Over about a year’s time, I let Beth guide me on her sensory adventure without agenda. My heart told me this was the best way for Beth. Now she is jumping, crawling, climbing, spinning, and running like the wind. Her oral mouthing issues have improved considerably, but they are still present. We visited a local special needs gym recently and Beth absolutely loved it….jumping, running, and climbing the whole time. It was a HUGE difference from 1 year ago and I almost cried to see her have so much fun in a sensory gym. Beth’s auditory issues are largely better, and I have discovered ways to help her with her sensitivities and use her auditory preferences as an advantage. I use no specific “sensory diet.” Since I homeschool, she gets doses of physical, tactile, and oral input throughout the day upon request, which really works well for her. Beth did not like the weighted blanket when she was young, but she took over my heavy synthetic down comforter this winter and started sleeping through the night. There have been many discoveries like this we have made and I will write more on our sensory approach with Beth in the next post.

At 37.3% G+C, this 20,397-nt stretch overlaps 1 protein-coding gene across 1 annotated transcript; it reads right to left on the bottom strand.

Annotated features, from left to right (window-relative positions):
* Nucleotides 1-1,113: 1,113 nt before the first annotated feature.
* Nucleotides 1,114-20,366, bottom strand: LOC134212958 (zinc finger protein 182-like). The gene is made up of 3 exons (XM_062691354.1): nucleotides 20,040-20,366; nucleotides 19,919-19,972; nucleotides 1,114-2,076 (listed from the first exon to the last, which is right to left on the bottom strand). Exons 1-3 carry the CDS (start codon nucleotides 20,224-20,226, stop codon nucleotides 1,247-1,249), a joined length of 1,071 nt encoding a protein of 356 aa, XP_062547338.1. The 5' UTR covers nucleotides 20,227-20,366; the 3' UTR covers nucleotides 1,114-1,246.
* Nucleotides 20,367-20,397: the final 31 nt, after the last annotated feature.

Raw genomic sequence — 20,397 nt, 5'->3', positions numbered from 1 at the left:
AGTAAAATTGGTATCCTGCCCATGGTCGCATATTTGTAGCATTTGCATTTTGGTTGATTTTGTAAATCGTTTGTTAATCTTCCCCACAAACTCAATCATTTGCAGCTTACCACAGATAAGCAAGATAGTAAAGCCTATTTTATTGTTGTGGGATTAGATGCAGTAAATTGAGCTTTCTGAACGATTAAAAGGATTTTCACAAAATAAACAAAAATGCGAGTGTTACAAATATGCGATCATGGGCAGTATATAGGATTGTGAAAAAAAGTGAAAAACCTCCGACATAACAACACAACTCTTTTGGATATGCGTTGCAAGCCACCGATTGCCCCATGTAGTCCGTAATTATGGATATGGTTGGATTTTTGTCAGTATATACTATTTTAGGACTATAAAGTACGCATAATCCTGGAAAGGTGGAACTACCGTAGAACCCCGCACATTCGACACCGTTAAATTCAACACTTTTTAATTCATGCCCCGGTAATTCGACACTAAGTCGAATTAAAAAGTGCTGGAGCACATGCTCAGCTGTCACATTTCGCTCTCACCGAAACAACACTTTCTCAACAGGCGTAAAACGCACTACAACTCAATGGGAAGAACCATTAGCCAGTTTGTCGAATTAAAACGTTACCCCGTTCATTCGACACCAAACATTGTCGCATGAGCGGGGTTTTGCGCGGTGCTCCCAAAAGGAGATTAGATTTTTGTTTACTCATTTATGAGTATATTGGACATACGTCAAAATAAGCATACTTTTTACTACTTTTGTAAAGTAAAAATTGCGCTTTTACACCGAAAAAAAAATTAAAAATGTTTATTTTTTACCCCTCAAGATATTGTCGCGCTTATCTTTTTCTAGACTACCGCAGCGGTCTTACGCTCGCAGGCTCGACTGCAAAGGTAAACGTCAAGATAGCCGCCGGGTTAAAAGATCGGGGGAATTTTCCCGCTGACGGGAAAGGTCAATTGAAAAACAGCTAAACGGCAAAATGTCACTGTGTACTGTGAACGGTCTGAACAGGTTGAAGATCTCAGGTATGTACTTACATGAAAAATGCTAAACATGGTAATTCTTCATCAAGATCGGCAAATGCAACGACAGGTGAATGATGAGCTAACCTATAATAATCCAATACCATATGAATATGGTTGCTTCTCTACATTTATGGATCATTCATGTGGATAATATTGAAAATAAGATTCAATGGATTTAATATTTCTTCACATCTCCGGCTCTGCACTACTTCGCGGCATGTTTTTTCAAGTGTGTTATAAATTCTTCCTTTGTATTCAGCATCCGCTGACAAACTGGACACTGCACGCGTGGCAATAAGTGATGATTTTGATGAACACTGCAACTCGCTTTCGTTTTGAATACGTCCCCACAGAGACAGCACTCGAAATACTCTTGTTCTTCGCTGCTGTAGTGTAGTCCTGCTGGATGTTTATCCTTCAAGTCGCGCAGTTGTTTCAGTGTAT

But we still have a long way to go, and I would like someone with expertise in occupational therapy to help guide us. For the next step, I am on the hunt for a occupational therapist who works out of a gym who will do Floortime with Beth. It will take a very special person to recognize Beth’s signals and let her lead the way. I want someone who will provide Beth opportunities for slow expansion and who will treat me as partner by giving me creative suggestions to use at home. I have a lead on a possible therapist, I am pursuing it, and I am hopeful.